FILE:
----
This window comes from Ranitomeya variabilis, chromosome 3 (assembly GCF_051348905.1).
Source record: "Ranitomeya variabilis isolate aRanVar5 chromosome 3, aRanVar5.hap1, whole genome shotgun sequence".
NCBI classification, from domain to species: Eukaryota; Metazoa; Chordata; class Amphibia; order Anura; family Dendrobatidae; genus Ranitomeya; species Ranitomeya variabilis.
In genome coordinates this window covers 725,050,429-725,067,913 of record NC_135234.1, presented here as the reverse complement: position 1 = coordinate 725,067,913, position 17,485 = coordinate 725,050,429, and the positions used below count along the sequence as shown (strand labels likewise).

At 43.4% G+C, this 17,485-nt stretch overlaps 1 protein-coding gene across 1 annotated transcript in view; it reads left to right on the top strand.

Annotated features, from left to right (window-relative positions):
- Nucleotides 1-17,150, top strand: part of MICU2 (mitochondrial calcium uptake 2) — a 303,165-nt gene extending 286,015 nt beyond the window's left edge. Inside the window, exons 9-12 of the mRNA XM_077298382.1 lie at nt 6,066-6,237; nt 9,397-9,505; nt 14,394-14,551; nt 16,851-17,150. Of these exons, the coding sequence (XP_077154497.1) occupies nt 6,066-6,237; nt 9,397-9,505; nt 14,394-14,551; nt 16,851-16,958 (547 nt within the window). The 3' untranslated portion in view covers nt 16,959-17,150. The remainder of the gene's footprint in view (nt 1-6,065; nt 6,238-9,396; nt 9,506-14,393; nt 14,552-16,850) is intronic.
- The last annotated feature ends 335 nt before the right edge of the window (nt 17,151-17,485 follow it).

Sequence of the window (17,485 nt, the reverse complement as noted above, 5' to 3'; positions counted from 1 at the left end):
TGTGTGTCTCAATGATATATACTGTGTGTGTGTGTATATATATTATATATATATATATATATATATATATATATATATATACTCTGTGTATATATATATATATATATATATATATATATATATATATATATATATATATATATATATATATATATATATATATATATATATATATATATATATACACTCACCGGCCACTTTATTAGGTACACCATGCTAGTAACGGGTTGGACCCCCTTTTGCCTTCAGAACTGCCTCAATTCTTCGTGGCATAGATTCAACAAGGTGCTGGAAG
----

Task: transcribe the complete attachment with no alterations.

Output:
This window comes from Ranitomeya variabilis, chromosome 3 (assembly GCF_051348905.1).
Source record: "Ranitomeya variabilis isolate aRanVar5 chromosome 3, aRanVar5.hap1, whole genome shotgun sequence".
NCBI classification, from domain to species: Eukaryota; Metazoa; Chordata; class Amphibia; order Anura; family Dendrobatidae; genus Ranitomeya; species Ranitomeya variabilis.
In genome coordinates this window covers 725,050,429-725,067,913 of record NC_135234.1, presented here as the reverse complement: position 1 = coordinate 725,067,913, position 17,485 = coordinate 725,050,429, and the positions used below count along the sequence as shown (strand labels likewise).

At 43.4% G+C, this 17,485-nt stretch overlaps 1 protein-coding gene across 1 annotated transcript in view; it reads left to right on the top strand.

Annotated features, from left to right (window-relative positions):
- Nucleotides 1-17,150, top strand: part of MICU2 (mitochondrial calcium uptake 2) — a 303,165-nt gene extending 286,015 nt beyond the window's left edge. Inside the window, exons 9-12 of the mRNA XM_077298382.1 lie at nt 6,066-6,237; nt 9,397-9,505; nt 14,394-14,551; nt 16,851-17,150. Of these exons, the coding sequence (XP_077154497.1) occupies nt 6,066-6,237; nt 9,397-9,505; nt 14,394-14,551; nt 16,851-16,958 (547 nt within the window). The 3' untranslated portion in view covers nt 16,959-17,150. The remainder of the gene's footprint in view (nt 1-6,065; nt 6,238-9,396; nt 9,506-14,393; nt 14,552-16,850) is intronic.
- The last annotated feature ends 335 nt before the right edge of the window (nt 17,151-17,485 follow it).

Sequence of the window (17,485 nt, the reverse complement as noted above, 5' to 3'; positions counted from 1 at the left end):
TGTGTGTCTCAATGATATATACTGTGTGTGTGTGTATATATATTATATATATATATATATATATATATATATATATATATACTCTGTGTATATATATATATATATATATATATATATATATATATATATATATATATATATATATATATATATATATATATATATATATATATATATATATATACACTCACCGGCCACTTTATTAGGTACACCATGCTAGTAACGGGTTGGACCCCCTTTTGCCTTCAGAACTGCCTCAATTCTTCGTGGCATAGATTCAACAAGGTGCTGGAAG